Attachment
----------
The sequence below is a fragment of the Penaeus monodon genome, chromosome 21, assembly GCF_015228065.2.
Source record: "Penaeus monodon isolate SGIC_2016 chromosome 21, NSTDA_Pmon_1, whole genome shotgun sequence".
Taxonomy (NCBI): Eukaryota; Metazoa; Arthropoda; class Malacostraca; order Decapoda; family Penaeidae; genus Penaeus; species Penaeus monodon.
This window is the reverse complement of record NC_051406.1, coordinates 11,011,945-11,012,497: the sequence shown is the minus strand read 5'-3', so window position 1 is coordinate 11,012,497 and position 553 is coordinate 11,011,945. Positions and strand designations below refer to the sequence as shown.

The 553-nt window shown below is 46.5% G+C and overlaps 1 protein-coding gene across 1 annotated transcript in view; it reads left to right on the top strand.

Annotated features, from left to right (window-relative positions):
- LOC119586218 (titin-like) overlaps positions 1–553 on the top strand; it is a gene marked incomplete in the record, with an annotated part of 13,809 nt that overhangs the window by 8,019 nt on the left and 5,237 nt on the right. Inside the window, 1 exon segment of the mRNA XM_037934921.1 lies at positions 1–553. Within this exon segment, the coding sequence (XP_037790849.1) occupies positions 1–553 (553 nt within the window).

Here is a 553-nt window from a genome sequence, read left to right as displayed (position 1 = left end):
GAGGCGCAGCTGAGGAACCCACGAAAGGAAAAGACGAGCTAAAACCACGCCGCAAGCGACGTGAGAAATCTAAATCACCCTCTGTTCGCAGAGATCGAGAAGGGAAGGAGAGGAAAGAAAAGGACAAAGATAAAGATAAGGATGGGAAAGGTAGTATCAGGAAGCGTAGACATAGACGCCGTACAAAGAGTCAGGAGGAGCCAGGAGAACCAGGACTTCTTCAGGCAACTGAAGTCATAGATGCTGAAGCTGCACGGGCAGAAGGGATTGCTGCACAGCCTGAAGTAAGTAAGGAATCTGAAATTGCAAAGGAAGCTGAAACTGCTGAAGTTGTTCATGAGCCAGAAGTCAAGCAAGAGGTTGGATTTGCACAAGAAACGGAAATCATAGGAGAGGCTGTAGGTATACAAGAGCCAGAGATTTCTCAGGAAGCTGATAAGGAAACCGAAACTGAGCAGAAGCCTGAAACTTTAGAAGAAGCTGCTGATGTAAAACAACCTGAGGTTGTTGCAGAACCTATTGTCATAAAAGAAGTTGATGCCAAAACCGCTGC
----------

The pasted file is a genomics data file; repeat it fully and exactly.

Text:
The sequence below is a fragment of the Penaeus monodon genome, chromosome 21, assembly GCF_015228065.2.
Source record: "Penaeus monodon isolate SGIC_2016 chromosome 21, NSTDA_Pmon_1, whole genome shotgun sequence".
Taxonomy (NCBI): Eukaryota; Metazoa; Arthropoda; class Malacostraca; order Decapoda; family Penaeidae; genus Penaeus; species Penaeus monodon.
This window is the reverse complement of record NC_051406.1, coordinates 11,011,945-11,012,497: the sequence shown is the minus strand read 5'-3', so window position 1 is coordinate 11,012,497 and position 553 is coordinate 11,011,945. Positions and strand designations below refer to the sequence as shown.

The 553-nt window shown below is 46.5% G+C and overlaps 1 protein-coding gene across 1 annotated transcript in view; it reads left to right on the top strand.

Annotated features, from left to right (window-relative positions):
- LOC119586218 (titin-like) overlaps positions 1–553 on the top strand; it is a gene marked incomplete in the record, with an annotated part of 13,809 nt that overhangs the window by 8,019 nt on the left and 5,237 nt on the right. Inside the window, 1 exon segment of the mRNA XM_037934921.1 lies at positions 1–553. Within this exon segment, the coding sequence (XP_037790849.1) occupies positions 1–553 (553 nt within the window).

Here is a 553-nt window from a genome sequence, read left to right as displayed (position 1 = left end):
GAGGCGCAGCTGAGGAACCCACGAAAGGAAAAGACGAGCTAAAACCACGCCGCAAGCGACGTGAGAAATCTAAATCACCCTCTGTTCGCAGAGATCGAGAAGGGAAGGAGAGGAAAGAAAAGGACAAAGATAAAGATAAGGATGGGAAAGGTAGTATCAGGAAGCGTAGACATAGACGCCGTACAAAGAGTCAGGAGGAGCCAGGAGAACCAGGACTTCTTCAGGCAACTGAAGTCATAGATGCTGAAGCTGCACGGGCAGAAGGGATTGCTGCACAGCCTGAAGTAAGTAAGGAATCTGAAATTGCAAAGGAAGCTGAAACTGCTGAAGTTGTTCATGAGCCAGAAGTCAAGCAAGAGGTTGGATTTGCACAAGAAACGGAAATCATAGGAGAGGCTGTAGGTATACAAGAGCCAGAGATTTCTCAGGAAGCTGATAAGGAAACCGAAACTGAGCAGAAGCCTGAAACTTTAGAAGAAGCTGCTGATGTAAAACAACCTGAGGTTGTTGCAGAACCTATTGTCATAAAAGAAGTTGATGCCAAAACCGCTGC